Industry Trends Delivered Fresh from NoCo Hemp Expo

By Trevor Yahn-Grode, Data Analyst, New Frontier Data

In the seventh iteration of the annual event, the 2021 NoCo Hemp Expo represented the first in-person conference attended by most of its visitors in over a year. During the conference, the hemp industry’s intelligentsia shared their thoughts on the state of the industry, including what to watch for in 2021.

Among some key takeaways:

Oversupply Is Worse Than Thought

The glut of biomass in the market reached critical levels in 2020. All told, enough CBD could be extracted from the biomass harvested that year to allow 285 million consumers use 50 milligrams daily for another 365 days.

In 2020, Charlotte’s Web — the hemp industry’s most successful CBD brand – generated $95.2 million in revenue while contracting out approximately 1,000 acres. Were that ratio applied across the industry at large, it would require consumer spending of nearly $15 billion USD, or roughly 4x larger than New Frontier Data’s projection of $3.83 billion. Based on that, it may be reasonably assumed that the CBD biomass market is – at minimum – oversupplied by a factor of 4. The lessons for 2021 are clear: Processors must find ways to outcompete and outlast their competitors for market share in a segment that cannot support the number of businesses currently engaged in it, and farmers SHOULD NOT GROW any CBD unless they have already secured a sales contract ahead of time.

That noted, consumer demand is not diminishing. Rather, the amount of acreage and processing necessary to feed existing demand is significantly smaller than the current capacity of the market. CBD as a market segment will survive its shaking out, though many companies currently engaged in producing it will not.

Fiber and Grain Are the Future

In the aftermath of the COVID-19 pandemic and myriad disruptions in 2020, the collective focus of the hemp industry is quickly shifting from CBD, toward other opportunities.

In the fiber space, numerous primary processing operations are coming online in 2021, ostensibly solving the long-standing chicken-and-egg dilemma commonly interpreted as the primary market barrier for fiber to overcome. The next step for the fiber industry is securing end markets – i.e., identifying applications by which hemp fiber can achieve or approach price parity with its competitors.

Hemp grain has meanwhile become the second-largest segment of the industry after cannabinoid production, accounting for roughly 10% of total U.S. acreage. Fueled largely by increasing demand for plant-based proteins, the hemp grain segment is projected to grow at a compound annual growth rate (CAGR) of 16.5% over the next five years, to reach beyond $144 million USD by 2025.

Subsequently, New Frontier Data expects grain and fiber acreage to surpass cannabinoid acreage within the next two or three years.

Coming Regulations in 2021

Mixed Signals from the FDA

The FDA continues to inch toward development of clear rules to govern the CBD industry, but the resignation of Dr. Amy Abernathy has sparked unease among many industry stakeholders. Abernathy had been the leader of the regulatory agency’s CBD task force since early 2019, and was seen by many as a key industry ally. Despite the FDA’s promise to create legal pathways for CBD products, and a new U.S. presidential administration widely seen as pro-cannabis, the FDA has maintained a largely laissez-faire attitude towards regulating the industry. However, that attitude cannot persist indefinitely. Given the urgent need for clear regulations in the space, New Frontier Data expects to see significant regulatory action from the FDA before year’s end.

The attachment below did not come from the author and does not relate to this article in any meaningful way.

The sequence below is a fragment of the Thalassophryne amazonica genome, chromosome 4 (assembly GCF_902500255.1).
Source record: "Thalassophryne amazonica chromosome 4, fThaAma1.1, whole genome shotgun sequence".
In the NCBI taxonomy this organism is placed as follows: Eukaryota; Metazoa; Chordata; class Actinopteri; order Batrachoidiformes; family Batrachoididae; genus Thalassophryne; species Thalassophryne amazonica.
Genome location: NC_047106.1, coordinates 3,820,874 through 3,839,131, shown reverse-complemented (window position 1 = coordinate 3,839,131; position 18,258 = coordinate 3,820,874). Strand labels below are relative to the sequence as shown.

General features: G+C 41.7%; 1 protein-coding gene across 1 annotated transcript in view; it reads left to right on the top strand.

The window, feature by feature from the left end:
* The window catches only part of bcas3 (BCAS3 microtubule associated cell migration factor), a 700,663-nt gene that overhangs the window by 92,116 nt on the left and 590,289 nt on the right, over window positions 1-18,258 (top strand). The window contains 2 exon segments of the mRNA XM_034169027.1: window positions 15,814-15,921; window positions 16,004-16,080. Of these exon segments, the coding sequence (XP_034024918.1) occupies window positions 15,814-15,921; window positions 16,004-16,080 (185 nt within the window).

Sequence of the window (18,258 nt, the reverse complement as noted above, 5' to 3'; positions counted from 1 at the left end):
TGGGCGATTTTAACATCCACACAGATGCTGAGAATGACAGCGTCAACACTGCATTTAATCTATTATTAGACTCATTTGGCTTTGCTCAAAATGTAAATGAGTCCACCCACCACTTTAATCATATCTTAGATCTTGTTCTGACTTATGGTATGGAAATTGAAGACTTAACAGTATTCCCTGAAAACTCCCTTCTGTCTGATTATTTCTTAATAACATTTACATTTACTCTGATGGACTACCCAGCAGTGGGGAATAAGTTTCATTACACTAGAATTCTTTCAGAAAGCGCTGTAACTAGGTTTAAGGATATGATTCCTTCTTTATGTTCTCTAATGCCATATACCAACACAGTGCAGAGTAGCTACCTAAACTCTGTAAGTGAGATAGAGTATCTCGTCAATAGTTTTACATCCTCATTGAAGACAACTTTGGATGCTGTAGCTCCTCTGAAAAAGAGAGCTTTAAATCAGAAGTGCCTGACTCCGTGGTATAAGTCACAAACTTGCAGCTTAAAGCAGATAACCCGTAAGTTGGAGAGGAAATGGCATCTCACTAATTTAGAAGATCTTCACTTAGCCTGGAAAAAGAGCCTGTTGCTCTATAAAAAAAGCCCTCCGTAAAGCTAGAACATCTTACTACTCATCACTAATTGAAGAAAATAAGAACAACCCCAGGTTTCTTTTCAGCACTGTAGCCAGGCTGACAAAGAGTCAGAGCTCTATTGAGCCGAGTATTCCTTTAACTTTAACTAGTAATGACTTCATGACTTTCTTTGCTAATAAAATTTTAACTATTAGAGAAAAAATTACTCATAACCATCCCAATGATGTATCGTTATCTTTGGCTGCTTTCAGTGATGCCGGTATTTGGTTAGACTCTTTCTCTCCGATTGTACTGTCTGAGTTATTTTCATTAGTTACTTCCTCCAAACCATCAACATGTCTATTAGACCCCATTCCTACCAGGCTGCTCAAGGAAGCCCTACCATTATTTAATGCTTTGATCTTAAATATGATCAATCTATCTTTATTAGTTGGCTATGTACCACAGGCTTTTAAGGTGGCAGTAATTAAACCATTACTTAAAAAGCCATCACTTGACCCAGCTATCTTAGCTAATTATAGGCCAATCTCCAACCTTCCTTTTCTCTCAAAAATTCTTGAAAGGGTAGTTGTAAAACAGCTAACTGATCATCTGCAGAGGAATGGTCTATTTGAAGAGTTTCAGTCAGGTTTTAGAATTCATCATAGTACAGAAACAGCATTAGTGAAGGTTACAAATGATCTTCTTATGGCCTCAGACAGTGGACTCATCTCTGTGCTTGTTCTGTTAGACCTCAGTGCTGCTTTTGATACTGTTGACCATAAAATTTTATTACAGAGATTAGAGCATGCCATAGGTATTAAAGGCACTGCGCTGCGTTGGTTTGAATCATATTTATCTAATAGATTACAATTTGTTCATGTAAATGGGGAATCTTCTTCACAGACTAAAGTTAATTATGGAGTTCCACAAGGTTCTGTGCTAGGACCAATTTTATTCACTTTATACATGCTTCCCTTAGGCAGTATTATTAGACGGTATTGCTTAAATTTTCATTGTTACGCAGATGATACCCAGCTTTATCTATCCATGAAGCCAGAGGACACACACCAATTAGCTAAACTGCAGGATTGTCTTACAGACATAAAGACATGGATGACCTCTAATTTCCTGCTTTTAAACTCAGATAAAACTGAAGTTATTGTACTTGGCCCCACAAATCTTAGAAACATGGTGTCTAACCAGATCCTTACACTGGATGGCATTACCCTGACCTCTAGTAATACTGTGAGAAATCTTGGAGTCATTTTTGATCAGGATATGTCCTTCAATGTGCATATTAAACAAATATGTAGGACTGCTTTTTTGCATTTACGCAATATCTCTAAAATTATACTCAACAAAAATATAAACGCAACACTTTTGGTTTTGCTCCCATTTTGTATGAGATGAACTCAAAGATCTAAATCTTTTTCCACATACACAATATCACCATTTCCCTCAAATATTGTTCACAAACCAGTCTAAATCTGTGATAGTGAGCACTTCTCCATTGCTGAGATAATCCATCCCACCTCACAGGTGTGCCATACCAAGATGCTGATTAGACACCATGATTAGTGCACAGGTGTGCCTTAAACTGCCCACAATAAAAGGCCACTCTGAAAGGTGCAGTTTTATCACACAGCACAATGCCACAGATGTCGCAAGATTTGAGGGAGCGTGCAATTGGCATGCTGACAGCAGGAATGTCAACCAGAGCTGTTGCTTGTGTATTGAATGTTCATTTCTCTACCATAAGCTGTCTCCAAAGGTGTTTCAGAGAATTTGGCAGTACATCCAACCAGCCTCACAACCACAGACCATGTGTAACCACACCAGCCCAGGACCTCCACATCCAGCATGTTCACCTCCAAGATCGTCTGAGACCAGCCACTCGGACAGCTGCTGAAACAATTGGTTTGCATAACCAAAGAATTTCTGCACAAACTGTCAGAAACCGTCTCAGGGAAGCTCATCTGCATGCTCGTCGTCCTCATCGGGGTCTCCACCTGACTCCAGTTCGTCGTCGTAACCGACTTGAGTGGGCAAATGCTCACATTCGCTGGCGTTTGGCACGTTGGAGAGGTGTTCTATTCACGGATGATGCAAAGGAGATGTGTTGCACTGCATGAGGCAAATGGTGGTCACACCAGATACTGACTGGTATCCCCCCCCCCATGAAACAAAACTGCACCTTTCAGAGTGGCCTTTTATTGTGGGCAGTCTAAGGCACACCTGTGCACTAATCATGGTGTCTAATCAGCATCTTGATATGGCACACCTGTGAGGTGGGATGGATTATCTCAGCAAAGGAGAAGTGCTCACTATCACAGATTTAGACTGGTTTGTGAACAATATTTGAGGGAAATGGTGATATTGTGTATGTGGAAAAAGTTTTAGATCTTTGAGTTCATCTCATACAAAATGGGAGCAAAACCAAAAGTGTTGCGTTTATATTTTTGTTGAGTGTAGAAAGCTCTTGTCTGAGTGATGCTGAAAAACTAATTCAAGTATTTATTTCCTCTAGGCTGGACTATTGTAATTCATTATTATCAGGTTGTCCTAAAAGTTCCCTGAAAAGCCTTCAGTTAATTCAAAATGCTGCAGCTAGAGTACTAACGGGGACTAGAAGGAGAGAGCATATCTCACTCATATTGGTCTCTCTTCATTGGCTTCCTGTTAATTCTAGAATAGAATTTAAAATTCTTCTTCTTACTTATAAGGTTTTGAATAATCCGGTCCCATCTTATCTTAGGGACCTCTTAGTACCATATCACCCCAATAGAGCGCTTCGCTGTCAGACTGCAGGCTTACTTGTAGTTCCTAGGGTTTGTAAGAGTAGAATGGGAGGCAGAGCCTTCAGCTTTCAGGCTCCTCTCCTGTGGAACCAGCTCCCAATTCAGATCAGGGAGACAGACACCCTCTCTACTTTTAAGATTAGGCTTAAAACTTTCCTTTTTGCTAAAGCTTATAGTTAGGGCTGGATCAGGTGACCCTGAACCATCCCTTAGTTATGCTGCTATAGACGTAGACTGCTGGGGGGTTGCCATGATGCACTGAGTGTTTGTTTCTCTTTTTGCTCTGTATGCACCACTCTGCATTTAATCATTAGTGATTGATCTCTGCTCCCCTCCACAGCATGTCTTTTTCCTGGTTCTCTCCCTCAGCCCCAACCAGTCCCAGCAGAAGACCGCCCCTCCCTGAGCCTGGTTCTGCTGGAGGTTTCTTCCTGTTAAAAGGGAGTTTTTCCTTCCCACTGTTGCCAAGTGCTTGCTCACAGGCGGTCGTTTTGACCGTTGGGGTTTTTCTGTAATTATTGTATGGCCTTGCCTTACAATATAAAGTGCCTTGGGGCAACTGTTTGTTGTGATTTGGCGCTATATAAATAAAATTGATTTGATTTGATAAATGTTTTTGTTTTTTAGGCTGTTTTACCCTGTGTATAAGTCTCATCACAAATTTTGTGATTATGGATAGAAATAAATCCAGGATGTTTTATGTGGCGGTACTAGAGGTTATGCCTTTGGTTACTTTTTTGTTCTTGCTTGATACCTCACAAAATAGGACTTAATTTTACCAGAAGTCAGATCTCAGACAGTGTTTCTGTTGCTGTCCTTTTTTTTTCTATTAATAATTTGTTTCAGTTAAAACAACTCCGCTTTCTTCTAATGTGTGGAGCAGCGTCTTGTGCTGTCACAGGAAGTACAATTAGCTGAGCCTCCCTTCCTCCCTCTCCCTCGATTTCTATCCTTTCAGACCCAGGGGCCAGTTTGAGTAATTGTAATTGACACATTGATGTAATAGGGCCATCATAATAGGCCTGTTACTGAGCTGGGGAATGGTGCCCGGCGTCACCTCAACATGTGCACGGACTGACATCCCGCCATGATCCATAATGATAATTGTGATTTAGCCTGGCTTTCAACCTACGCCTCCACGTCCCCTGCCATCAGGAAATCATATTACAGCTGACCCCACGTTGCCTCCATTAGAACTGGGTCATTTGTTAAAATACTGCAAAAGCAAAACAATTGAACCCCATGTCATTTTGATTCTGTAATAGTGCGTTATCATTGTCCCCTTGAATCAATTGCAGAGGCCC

Delta-8 THC Will Be Regulated

Minor cannabinoids will also not escape regulation: Delta-8 THC, in particular, is drawing national attention since it is an intoxicating substance imbued with psychoactive effects similar to marijuana, but which due to legal loopholes can be sold more or less indiscriminately, even in states without legal marijuana laws. Delta-8 processors are not subject to the considerable financial barriers and taxes faced by marijuana producers, nor do vendors face the heavy regulations borne by dispensary operators. It is not a sustainable situation. New Frontier Data anticipates significant regulatory barriers to be erected against the manufacture and sale of Delta-8 THC within the next 6-8 months.

Hemp Grain in Animal Feed

Not all the coming regulatory changes will be barriers: As lawmakers begin to understand the many nuances of the hemp industry, more practical and practicable laws and regulations are taking shape.

One example is seen in the realm of animal feed. Currently, it is illegal to use hemp seed to feed animals destined for human consumption, though studies have shown that doing so can significantly improve the nutritional profile of meat. The disconnect is being addressed, thanks in part due to the USDA’s accepting input from farmers, and also to efforts by the Hemp Feed Coalition, led by Hunter Buffington, which last month submitted its first application to approve hempseed in chicken feed. The approval of hemp grain in animal feed would be a game-changer for the industry, as it would open an entirely new channel of hemp-fed meat products, and it would benefit farmers who view animal feed both as a dependable market and a hedge against uncertain demand for their grain elsewhere.